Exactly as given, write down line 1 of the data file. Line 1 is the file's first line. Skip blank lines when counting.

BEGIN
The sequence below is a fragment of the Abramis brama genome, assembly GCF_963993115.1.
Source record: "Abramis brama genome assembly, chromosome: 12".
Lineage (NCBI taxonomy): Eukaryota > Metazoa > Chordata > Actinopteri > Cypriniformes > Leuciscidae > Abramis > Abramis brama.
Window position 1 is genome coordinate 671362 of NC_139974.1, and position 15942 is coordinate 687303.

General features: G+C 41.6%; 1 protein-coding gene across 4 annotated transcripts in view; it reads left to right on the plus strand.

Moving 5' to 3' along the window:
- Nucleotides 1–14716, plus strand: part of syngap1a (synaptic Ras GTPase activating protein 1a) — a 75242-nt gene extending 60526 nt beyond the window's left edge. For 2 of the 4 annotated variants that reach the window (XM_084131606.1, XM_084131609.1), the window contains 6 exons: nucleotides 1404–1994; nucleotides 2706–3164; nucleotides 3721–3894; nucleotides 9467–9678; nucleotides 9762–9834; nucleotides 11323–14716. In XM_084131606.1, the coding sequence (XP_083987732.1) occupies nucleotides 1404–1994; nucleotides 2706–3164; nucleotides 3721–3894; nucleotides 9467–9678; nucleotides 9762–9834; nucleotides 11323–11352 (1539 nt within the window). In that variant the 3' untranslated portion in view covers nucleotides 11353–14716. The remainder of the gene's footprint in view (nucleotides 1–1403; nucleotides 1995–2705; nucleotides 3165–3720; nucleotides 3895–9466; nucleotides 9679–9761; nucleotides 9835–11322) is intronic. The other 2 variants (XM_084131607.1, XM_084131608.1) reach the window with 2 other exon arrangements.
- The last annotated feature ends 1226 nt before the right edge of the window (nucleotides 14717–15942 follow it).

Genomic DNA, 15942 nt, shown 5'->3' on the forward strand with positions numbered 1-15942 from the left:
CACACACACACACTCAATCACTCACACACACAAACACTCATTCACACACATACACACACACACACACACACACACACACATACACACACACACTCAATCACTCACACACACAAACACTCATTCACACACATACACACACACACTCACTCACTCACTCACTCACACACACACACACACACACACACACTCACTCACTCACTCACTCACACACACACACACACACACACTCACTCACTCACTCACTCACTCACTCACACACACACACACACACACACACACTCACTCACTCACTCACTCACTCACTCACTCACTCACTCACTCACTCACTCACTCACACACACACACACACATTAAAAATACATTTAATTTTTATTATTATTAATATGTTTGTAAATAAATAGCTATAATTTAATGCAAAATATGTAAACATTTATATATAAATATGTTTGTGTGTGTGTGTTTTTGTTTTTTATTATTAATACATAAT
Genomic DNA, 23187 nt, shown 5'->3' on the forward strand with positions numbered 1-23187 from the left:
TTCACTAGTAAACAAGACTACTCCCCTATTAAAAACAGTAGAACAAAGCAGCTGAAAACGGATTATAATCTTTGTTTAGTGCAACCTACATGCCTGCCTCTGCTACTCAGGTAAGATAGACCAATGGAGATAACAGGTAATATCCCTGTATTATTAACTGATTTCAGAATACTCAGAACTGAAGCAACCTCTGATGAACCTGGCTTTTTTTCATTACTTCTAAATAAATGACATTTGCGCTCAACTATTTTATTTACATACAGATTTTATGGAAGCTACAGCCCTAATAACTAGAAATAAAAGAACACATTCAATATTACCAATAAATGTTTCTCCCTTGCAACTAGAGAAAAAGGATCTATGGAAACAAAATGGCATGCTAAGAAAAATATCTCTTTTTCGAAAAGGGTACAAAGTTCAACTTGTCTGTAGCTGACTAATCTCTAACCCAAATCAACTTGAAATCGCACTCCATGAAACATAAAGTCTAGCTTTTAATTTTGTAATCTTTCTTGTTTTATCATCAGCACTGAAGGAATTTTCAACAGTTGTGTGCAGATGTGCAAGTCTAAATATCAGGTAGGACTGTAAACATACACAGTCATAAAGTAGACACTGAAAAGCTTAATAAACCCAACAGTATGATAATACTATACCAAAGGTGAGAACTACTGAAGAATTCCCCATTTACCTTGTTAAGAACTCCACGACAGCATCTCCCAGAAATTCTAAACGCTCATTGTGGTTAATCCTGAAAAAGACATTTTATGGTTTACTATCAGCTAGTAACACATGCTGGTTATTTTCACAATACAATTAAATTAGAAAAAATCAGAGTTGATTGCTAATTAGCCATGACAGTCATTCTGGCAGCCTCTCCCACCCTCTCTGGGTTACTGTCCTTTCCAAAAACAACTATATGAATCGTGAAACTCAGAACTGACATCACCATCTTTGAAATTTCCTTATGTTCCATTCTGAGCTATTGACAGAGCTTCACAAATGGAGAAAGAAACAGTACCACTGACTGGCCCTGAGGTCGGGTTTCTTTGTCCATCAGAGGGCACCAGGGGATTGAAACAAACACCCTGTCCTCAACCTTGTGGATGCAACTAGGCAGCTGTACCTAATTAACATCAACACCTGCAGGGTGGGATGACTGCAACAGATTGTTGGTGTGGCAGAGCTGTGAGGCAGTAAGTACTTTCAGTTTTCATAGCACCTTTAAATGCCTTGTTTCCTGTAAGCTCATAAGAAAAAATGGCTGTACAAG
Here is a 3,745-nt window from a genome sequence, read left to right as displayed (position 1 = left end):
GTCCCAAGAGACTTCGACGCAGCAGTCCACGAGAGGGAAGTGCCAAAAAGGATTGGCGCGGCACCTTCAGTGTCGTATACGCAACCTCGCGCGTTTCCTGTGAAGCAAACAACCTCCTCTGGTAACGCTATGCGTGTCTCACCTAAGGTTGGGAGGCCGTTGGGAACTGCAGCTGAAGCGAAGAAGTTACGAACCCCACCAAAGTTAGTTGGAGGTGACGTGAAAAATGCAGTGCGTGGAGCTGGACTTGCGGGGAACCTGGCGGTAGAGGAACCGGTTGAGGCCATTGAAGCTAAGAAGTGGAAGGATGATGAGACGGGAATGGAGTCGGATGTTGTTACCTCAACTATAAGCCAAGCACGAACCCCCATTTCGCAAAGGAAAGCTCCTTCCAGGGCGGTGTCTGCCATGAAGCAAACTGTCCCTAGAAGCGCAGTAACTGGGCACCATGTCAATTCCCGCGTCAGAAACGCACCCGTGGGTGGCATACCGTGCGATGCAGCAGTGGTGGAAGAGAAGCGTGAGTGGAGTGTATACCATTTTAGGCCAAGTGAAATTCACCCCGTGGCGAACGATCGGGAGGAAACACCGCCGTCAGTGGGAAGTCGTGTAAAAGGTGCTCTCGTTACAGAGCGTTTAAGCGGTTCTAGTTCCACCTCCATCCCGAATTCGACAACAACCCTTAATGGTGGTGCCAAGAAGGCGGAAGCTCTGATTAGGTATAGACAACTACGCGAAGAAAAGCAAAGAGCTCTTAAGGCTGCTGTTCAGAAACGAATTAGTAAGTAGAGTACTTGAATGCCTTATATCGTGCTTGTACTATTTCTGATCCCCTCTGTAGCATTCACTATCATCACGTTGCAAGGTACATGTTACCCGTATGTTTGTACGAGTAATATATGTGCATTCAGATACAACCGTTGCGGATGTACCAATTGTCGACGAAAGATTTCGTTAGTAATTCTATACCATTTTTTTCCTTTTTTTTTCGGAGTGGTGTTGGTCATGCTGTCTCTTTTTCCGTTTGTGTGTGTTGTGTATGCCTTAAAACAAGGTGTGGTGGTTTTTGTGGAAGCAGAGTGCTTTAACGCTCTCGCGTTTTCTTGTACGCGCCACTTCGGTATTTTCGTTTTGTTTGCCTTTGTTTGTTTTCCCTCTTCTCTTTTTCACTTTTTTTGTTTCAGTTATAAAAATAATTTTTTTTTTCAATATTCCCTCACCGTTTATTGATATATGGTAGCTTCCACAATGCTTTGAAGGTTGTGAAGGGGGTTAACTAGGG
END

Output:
The sequence below is a fragment of the Abramis brama genome, assembly GCF_963993115.1.